Interview Alert: Kathryn Carr


It is my pleasure to welcome Kathryn Carr to Frog on a Blog. Kathryn is the illustrator of Lizbeth Lou Got a Rock in Her Shoe, a beautiful picture book written by Troy Howell and published by Ripple Grove Press. I was so intrigued by her incredible cut-paper art, I had to learn more about her and how she does it!

Kathryn, did you know from an early age that you wanted to be an artist?

I knew I had a special connection with art from a very early age. I remember when I was about 4 my mother would lay out big sheets of paper on the kitchen floor so I could get messy and paint. I loved my art classes in school and knew that I wanted to be involved in the arts in some way.

How did you develop your unique and whimsical cut-paper style?

I began paper cutting in 2008. I had a desire to work with simplistic materials and to create a visual that was similar to block printing. I achieved the look I was striving for by sketching my ideas on the back of black paper and cutting away the positive or negative shapes using a knife blade.

It was like a whole new world opened up for me when I started with the art of paper cutting. I never really enjoyed drawing because I felt like I had to worry about perspective, shading, and lots of detail work. Now, when I draw imagery for my silhouettes I can make my buildings curve and sway and create fantastic scenes without spending time on the details or stressing about making everything just so. Over time my paper cutting skills improved and I just kept doing what I loved and an iconic style evolved.

How did Ripple Grove Press approach you about illustrating Troy Howell’s Lizbeth Lou Got a Rock in Her Shoe?

A friend of mine encouraged me to become a member of the Society of Children’s Book Writers and Illustrators group in my area. So I signed up and posted my art and information on their website. It was about two weeks later when I received an email from Rob at Ripple Grove Press expressing that he liked my silhouette style and wondered if I would be interested in illustrating a book.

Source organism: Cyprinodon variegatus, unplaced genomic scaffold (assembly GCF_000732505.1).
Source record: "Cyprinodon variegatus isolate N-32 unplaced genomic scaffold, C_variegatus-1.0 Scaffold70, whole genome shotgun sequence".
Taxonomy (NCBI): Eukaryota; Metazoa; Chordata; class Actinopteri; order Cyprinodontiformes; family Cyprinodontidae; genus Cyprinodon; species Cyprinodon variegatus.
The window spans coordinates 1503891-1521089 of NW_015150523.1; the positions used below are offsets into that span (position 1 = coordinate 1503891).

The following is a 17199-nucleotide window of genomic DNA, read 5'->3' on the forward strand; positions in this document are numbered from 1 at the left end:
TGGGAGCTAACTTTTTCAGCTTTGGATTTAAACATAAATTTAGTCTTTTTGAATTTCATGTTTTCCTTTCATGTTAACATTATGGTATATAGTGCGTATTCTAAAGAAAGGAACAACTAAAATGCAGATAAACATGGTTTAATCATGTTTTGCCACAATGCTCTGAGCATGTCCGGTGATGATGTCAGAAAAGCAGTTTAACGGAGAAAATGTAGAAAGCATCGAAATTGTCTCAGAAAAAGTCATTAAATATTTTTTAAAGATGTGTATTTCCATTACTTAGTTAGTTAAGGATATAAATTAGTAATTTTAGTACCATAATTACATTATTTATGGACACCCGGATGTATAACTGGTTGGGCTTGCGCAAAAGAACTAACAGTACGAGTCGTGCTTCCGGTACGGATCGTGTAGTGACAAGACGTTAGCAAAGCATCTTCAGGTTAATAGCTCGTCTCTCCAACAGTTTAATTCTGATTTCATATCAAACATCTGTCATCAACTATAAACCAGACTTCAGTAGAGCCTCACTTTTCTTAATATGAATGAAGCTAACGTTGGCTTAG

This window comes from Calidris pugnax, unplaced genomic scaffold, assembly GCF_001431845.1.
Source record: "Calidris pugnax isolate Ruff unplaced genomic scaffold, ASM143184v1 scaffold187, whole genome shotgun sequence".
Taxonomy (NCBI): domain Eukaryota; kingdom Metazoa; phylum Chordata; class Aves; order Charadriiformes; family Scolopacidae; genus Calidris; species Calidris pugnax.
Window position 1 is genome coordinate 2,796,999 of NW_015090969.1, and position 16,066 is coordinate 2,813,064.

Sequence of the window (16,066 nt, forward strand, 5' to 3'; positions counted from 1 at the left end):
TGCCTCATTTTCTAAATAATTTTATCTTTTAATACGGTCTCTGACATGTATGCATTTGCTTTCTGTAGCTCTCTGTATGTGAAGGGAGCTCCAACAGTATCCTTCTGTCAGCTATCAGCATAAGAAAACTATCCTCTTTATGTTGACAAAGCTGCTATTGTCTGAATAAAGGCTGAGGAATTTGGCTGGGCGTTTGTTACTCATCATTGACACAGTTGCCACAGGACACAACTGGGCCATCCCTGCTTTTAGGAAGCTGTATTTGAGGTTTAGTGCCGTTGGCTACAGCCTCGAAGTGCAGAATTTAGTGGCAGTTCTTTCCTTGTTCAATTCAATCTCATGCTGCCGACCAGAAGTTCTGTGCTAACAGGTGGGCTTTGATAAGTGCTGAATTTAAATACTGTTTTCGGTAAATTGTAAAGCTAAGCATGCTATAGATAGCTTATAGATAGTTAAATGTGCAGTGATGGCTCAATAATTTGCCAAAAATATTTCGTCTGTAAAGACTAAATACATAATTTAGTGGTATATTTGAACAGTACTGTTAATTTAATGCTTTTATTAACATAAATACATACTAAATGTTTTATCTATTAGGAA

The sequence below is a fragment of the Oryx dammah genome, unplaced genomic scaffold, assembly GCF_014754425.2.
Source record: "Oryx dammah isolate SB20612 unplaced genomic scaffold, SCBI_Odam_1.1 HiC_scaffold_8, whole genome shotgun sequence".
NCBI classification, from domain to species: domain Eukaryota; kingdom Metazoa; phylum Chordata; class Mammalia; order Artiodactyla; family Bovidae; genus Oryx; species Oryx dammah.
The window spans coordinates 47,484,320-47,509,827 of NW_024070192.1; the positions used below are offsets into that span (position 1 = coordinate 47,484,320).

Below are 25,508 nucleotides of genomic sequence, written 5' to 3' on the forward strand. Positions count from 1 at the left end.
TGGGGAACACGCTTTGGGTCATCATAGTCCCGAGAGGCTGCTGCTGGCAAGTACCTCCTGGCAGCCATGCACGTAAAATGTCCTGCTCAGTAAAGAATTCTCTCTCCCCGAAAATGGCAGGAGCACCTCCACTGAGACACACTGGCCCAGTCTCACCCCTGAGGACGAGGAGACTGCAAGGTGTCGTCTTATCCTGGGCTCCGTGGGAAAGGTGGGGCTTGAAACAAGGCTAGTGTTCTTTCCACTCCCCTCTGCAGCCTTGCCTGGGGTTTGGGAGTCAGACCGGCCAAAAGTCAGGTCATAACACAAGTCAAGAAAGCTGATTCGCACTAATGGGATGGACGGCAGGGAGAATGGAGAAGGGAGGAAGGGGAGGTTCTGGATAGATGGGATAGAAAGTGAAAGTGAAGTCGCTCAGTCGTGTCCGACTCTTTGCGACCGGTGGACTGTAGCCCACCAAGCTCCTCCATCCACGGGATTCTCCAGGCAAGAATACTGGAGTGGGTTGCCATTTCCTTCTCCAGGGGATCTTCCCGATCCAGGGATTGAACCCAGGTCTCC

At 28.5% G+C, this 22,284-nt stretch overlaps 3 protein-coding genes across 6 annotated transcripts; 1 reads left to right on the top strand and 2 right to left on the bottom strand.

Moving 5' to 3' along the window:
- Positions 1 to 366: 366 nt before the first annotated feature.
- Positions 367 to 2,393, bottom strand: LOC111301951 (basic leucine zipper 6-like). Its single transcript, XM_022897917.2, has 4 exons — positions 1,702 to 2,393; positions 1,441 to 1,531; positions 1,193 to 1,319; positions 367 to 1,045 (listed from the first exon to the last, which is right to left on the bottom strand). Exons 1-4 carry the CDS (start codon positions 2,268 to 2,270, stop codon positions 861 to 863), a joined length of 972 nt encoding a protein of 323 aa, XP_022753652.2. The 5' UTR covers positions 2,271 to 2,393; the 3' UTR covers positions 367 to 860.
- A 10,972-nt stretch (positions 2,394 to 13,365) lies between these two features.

How did you create the lovely glow we see behind the cut paper silhouettes in the book?

When I read the story I felt I needed to create a more dynamic illustration style then what my black and white silhouettes offered. I wanted a warm and inviting atmosphere and something that would engage the readers. With a lot of experimentation and trial and error I found a way to achieve that sense of depth and interest I was looking for. I began with cutting images from white paper and set them up in a diorama. Some lamps were positioned behind and below the art and then I took a photo of the whole scene. The sepia color is just what the camera registered from the lights I used.

What projects are you working on now?

I am getting a body of work together for a solo gallery show this spring at West Liberty College in WV.

Why do you believe picture books are important?

Picture books encourage imagination and create a special bond with the reader/viewer. The books from my childhood have had a profound impact on my art today.

Where can fans go to learn more about you and your art?

I have a website:

Do you have any advice for aspiring picture book illustrators?

My best advice is to hone in on your own style of art and always continue to learn about your craft.

Thank you, Kathryn!

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